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@seancorfield The algebraic topology library is coming along alright. I am getting the answers I expect for balls of arbitrary dimension. But, Javaplex doesn't like the data you put in it to be anything but integers (and arrays of integers). I'm trying to write something that will let me consider, say, the triangle [:a :b :c] just as easily as the triangle [0 1 2].


If you have any thoughts on how I can approach this problem, do tell.


Also note, I found this quite interesting and while it's guiding how I think of the problem of getting Javaplex to work in general, right now I'm in the weeds on how to design a great Clojure API.


@mathpunk That's some heady stuff... I'm not in a space to process most of that (just come back from a friend's "Friday 13th" dinner party) so I'll try to take a look over the weekend. On the labeled stuff, it feels like you ought to be able to include a preprocess step that build a map of symbol/keyword to integer and that walks the array/array of arrays etc and replaces each previously unseen symbol with the next increasing integer? So [[:a :b :c] [:b :c :d] [:d :a :b]] would become [[0 1 2] [1 2 3] [3 0 1]] with a lookup of {:a 0, :b 1, :c 2, :d 3}.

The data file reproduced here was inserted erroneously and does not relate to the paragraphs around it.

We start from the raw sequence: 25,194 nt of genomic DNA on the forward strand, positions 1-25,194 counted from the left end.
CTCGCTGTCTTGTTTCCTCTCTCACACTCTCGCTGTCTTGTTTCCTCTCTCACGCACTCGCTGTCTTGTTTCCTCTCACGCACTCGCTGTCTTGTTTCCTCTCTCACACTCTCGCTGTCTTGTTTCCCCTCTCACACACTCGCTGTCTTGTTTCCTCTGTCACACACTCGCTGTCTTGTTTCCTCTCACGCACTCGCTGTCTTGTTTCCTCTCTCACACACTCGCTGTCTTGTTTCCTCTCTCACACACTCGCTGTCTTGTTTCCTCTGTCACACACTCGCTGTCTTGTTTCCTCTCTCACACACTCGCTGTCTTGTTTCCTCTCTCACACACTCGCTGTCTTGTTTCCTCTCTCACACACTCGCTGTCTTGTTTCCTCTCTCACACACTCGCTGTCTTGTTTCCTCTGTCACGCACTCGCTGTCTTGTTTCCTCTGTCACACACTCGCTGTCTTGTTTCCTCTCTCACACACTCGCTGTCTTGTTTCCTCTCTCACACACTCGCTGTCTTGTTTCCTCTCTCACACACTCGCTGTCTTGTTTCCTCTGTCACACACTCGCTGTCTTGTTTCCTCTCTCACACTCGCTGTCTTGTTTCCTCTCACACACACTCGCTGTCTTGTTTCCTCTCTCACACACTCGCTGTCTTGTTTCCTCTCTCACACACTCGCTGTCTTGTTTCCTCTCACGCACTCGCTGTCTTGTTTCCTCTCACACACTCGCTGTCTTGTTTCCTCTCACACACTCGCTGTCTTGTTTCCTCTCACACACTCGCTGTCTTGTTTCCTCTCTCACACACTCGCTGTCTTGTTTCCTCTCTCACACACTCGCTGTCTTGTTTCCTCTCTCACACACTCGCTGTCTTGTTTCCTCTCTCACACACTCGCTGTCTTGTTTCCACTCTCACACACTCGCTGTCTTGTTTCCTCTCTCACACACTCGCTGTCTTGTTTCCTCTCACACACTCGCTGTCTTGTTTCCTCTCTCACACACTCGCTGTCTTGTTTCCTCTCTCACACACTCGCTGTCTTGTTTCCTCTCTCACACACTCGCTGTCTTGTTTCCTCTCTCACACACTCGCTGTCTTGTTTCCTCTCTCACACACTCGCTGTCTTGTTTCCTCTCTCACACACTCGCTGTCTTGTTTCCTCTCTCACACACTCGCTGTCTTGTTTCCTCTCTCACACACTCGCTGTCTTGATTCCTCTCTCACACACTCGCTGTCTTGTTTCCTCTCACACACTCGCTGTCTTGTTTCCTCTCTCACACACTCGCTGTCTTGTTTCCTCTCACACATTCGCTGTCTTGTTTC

Stu's article is reaching for invariants -- I don't know the math well enough to know what that would look like for Javaplex, but maybe you do. There are probably some interesting properties you could derive -- even if they are only, essentially, lowest bounding conditions from input to output. Specs don't have to be very specific -- that's one of their great benefits: they can be "just specific enough" to be useful. A lot of people try to over-specify their data and functions, when they first get started with spec.